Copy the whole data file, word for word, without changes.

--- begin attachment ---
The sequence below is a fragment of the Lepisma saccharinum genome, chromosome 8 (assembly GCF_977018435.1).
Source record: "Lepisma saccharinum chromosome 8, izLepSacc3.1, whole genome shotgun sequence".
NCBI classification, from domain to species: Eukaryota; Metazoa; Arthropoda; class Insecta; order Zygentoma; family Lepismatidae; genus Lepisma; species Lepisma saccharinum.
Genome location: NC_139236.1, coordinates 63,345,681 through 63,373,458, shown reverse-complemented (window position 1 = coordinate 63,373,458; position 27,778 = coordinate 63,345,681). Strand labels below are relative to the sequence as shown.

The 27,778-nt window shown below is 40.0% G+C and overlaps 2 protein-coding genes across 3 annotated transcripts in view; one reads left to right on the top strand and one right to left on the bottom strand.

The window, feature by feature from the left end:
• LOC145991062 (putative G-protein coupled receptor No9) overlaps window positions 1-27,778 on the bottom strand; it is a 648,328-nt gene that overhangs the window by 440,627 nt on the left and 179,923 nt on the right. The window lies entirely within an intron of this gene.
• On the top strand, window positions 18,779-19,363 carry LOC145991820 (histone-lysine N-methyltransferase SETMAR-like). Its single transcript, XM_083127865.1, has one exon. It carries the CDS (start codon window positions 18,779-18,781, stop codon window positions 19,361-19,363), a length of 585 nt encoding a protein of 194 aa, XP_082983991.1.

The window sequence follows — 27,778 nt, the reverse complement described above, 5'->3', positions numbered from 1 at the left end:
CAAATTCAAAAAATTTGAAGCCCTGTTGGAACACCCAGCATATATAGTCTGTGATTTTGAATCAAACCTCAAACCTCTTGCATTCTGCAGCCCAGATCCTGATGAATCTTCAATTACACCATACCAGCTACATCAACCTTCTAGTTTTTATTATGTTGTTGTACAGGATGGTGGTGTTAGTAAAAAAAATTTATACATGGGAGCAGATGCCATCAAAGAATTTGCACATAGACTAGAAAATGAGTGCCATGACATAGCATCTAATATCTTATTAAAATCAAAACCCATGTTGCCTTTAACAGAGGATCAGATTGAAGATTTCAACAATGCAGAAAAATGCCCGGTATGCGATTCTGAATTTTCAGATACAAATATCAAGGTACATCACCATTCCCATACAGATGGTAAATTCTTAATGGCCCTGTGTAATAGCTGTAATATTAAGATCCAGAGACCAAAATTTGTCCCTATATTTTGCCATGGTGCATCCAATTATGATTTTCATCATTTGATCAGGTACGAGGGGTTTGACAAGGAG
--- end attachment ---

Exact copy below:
The sequence below is a fragment of the Lepisma saccharinum genome, chromosome 8 (assembly GCF_977018435.1).
Source record: "Lepisma saccharinum chromosome 8, izLepSacc3.1, whole genome shotgun sequence".
NCBI classification, from domain to species: Eukaryota; Metazoa; Arthropoda; class Insecta; order Zygentoma; family Lepismatidae; genus Lepisma; species Lepisma saccharinum.
Genome location: NC_139236.1, coordinates 63,345,681 through 63,373,458, shown reverse-complemented (window position 1 = coordinate 63,373,458; position 27,778 = coordinate 63,345,681). Strand labels below are relative to the sequence as shown.

The 27,778-nt window shown below is 40.0% G+C and overlaps 2 protein-coding genes across 3 annotated transcripts in view; one reads left to right on the top strand and one right to left on the bottom strand.

The window, feature by feature from the left end:
• LOC145991062 (putative G-protein coupled receptor No9) overlaps window positions 1-27,778 on the bottom strand; it is a 648,328-nt gene that overhangs the window by 440,627 nt on the left and 179,923 nt on the right. The window lies entirely within an intron of this gene.
• On the top strand, window positions 18,779-19,363 carry LOC145991820 (histone-lysine N-methyltransferase SETMAR-like). Its single transcript, XM_083127865.1, has one exon. It carries the CDS (start codon window positions 18,779-18,781, stop codon window positions 19,361-19,363), a length of 585 nt encoding a protein of 194 aa, XP_082983991.1.

The window sequence follows — 27,778 nt, the reverse complement described above, 5'->3', positions numbered from 1 at the left end:
CAAATTCAAAAAATTTGAAGCCCTGTTGGAACACCCAGCATATATAGTCTGTGATTTTGAATCAAACCTCAAACCTCTTGCATTCTGCAGCCCAGATCCTGATGAATCTTCAATTACACCATACCAGCTACATCAACCTTCTAGTTTTTATTATGTTGTTGTACAGGATGGTGGTGTTAGTAAAAAAAATTTATACATGGGAGCAGATGCCATCAAAGAATTTGCACATAGACTAGAAAATGAGTGCCATGACATAGCATCTAATATCTTATTAAAATCAAAACCCATGTTGCCTTTAACAGAGGATCAGATTGAAGATTTCAACAATGCAGAAAAATGCCCGGTATGCGATTCTGAATTTTCAGATACAAATATCAAGGTACATCACCATTCCCATACAGATGGTAAATTCTTAATGGCCCTGTGTAATAGCTGTAATATTAAGATCCAGAGACCAAAATTTGTCCCTATATTTTGCCATGGTGCATCCAATTATGATTTTCATCATTTGATCAGGTACGAGGGGTTTGACAAGGAG